PLEASE allow me to respond to the Liberal Democrats' parliamentary spokesperson Merlene Emerson, who stated that "it must be extremely lonely and challenging to be an independent candidate, with the exception perhaps of personalities or celebrities who have name recognition and possibly personal funding." ('Political parties still have a part to play', Ealing and Acton Gazette).
Like Merlene Emerson, Independent Ealing and Acton Communities for Public Services, which is sponsoring Sam Akaki, also believes that parties will always have a part to play in the management of our public affairs.
However, many voters, young and old, black and white, totally disagree with the arrogance that a candidate must be a personality, celebrity or someone sponsored by a major political party, funded by the trade unions, big businesses and non-domicile millionaires, in order to be elected to parliament.
The issue of party funding by powerful organisations and rich individuals is turning MPs into rented agents of vested interests. After all, he who pays the piper calls the tune, goes a time-honoured adage.
Moreover, as Merlene Emerson knows very well, some party donors have questionable reputation. For example, Mr Michael Brown, who gave £2.4million to the Liberal Democrats, was convicted of fraud in 2008.
Merlene Emerson also stated that Mr Martin defeated Tory Neil Hamilton in 1997 only because the former was famous. However, Neil Hamilton's parliamentary-questions-for-cash affair now pales into insignificance, compared with the recent MPs' expenses scandals.
According to Sir Thomas Legg's Commission report, released on February 5,390 MPs (more than half the entire number in the House of Commons), including Gordon Brown, David Cameron and Nick Clegg, were found to have received millions of pounds through what the report called "deeply flawed and vague" rules.
As ordinary Britons lost their jobs and home, and struggled to make ends meet, MPs were still claiming millions in the so-called second home allowances, transport, food, duck houses and one MP made a claim for pornographic films.
To add insult to injury, three Labour MPs and a Tory MP are taking party arrogance to a new height, and claiming for parliamentary immunity from prosecution for these alleged activities. The Prime Minister has quietly agreed to repay £12,000 in expenses paid to his brother for decorating his second home!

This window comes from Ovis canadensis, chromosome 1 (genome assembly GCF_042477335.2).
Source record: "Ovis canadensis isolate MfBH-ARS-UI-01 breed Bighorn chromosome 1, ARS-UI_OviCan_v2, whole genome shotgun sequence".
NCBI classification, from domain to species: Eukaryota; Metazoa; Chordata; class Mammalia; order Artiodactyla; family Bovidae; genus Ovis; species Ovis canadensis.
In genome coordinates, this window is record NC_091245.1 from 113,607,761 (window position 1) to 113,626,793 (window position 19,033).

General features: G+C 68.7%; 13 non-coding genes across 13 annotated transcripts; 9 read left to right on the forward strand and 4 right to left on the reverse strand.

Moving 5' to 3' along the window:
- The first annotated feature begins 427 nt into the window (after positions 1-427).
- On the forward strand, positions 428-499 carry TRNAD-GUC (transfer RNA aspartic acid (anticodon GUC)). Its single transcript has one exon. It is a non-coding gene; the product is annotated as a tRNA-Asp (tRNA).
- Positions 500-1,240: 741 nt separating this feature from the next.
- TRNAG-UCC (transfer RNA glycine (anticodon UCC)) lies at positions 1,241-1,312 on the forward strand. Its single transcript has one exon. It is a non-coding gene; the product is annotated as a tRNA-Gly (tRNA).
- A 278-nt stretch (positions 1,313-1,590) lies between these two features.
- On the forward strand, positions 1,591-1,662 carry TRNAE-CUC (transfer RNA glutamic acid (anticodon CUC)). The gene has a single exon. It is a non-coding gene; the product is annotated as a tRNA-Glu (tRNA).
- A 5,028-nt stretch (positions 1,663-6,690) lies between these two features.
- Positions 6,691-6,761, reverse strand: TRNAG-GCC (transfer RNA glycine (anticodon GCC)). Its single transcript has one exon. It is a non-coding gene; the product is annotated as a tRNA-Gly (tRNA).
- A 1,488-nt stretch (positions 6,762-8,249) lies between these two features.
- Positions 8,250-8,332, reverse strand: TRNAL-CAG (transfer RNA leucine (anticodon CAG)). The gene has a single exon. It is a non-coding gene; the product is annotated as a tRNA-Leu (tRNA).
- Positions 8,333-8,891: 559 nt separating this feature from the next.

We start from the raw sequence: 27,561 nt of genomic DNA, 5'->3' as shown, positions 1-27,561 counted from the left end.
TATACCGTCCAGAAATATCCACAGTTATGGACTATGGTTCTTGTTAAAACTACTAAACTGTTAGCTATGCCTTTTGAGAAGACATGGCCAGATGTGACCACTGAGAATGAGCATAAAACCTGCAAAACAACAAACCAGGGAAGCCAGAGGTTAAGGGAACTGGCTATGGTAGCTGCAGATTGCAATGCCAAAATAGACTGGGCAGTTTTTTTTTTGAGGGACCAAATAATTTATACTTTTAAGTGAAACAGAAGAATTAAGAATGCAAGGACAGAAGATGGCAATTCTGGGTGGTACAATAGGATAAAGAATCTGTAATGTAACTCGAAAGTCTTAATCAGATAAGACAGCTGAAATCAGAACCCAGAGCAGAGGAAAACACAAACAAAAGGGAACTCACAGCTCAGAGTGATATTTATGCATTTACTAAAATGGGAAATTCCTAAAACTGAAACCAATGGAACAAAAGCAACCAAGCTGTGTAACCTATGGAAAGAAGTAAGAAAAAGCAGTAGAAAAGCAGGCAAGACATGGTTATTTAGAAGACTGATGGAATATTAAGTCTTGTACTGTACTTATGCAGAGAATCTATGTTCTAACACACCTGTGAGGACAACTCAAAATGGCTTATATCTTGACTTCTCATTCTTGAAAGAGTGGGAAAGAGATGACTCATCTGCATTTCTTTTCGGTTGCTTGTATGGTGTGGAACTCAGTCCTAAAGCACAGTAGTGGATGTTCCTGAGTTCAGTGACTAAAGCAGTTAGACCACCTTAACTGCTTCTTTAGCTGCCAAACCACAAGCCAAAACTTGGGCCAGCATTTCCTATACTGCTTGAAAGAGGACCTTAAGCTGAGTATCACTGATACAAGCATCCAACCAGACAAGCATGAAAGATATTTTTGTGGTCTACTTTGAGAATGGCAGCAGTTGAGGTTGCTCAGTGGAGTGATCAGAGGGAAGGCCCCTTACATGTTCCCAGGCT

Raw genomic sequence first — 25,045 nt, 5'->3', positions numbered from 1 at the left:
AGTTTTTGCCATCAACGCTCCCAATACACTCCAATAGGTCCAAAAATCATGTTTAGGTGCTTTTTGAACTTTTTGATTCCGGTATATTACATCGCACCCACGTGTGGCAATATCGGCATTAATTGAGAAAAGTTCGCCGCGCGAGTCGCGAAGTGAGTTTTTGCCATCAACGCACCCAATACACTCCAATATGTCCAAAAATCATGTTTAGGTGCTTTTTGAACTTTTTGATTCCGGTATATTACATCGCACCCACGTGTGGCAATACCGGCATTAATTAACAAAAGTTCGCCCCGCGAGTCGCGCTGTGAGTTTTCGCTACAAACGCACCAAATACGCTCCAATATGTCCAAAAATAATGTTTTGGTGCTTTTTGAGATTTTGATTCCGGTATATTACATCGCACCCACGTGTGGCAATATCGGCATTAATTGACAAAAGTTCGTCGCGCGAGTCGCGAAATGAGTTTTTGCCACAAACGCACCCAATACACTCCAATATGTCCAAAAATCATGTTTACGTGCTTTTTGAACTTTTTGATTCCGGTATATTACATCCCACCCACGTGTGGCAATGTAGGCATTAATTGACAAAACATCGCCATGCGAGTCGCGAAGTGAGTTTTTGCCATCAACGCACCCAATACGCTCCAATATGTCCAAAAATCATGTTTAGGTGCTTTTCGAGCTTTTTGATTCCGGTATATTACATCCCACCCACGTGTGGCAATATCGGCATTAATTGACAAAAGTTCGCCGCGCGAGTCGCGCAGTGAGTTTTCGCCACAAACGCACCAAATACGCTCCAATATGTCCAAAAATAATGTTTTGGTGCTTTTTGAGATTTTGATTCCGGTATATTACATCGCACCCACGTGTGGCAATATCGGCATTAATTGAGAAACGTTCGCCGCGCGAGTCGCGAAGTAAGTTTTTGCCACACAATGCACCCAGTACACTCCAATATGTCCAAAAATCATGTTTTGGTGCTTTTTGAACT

Political parties are not only equality tainted by the expense scandal.
They are also united in spinning. Recently, Dr Tony Wright, Chairman of the House of Commons' Public Administration Select Committee (PASC), no less, said: "Government and opposition are cheating the electorate. We are going to ask them to vote without being told, on a basis of a claim that there's going to be no damage.
"You cannot take £73bn out of the economy to fill a black hole while not doing any damage to public services, can you?"
In this election, the voters will not be choosing between Labour, the Conservatives and Liberal Democrats.
The choice will be between real change, championed by and independent candidate Sam Akaki on the one hand - and more of the same representatives of vested interests, controlled by party whips on the other hand.
To make that choice even easier, reports are consistently indicating that the Liberal Democrats are waiting to prop up whoever gets higher votes - Gordon Brown or David Cameron.
In other words, a vote for the LibDems will be a vote for Labour or Conservatives.
Press and communication manager Independent Ealing and Acton Communities for Public Services Acton